Shelagh Morris

Shelagh Morris is Deputy Chief Allied Health Professions Officer for NHS England.

She is responsible for a number of workstreams including improving adult rehabilitation services, extending prescribing/supply, and administration medicines mechanisms to a wider range of healthcare professions to support improved clinical outcomes and service redesign.

Shelagh trained as an occupational therapist at The Liverpool School of Occupational Therapy. As part of her continuing professional development she gained a BA and an MBA from the Open University

Her first posts were in mental health as the move to community based services was gathering momentum and then in social services as part of team establishing a community rehabilitation centre.

Shelagh joined the Department of Health on 1 April 2003. She was previously Director of Allied Health Professions within an acute trust and prior to that, Rehabilitation co-ordinator within a community trust.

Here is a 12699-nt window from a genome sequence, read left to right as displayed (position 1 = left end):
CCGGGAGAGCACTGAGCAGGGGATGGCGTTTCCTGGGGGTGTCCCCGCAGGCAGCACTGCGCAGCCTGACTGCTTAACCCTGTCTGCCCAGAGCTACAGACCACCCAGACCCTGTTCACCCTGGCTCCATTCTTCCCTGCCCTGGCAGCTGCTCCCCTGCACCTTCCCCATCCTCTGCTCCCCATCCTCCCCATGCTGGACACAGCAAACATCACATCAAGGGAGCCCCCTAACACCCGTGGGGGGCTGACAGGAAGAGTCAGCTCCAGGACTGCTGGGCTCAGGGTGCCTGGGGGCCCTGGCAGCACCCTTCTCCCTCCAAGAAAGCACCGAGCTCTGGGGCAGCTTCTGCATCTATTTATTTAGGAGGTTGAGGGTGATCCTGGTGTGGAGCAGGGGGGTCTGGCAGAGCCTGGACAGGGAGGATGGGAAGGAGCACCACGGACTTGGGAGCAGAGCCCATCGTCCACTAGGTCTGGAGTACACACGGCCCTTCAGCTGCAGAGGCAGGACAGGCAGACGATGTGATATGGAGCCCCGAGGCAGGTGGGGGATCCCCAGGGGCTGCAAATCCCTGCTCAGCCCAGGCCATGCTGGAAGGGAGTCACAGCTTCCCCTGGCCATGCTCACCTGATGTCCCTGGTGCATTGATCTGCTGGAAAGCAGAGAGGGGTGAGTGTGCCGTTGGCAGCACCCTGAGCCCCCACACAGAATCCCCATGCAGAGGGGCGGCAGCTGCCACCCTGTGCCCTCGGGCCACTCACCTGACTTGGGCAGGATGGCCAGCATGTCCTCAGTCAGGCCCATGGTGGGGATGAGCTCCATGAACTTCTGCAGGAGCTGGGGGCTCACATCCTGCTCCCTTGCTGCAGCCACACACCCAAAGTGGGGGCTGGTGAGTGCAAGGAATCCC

Shelagh joined NHS England as Deputy Chief Allied Health Professions Officer on 1 April 2013.

She was awarded the OBE in the 2012 New Year’s Honours.


  1. Calum says:

    Dear Sir/madam

    My name is Calum White and I am in year 12 at Solihull school. I am aware that you have a very busy schedule but I would appreciate it if you could take a couple minutes of your time to answer a couple of these questions that I am about to ask as I am doing a project based on your work and how music can help those with dementia. The reason why I request that I ask you a couple of questions, is because I am interested to know if it actually does work and to what extent it works at, but also to see what type of music you use and how the patient feels while doing this. However, it would also be useful to see if there are any side effects with music therapy.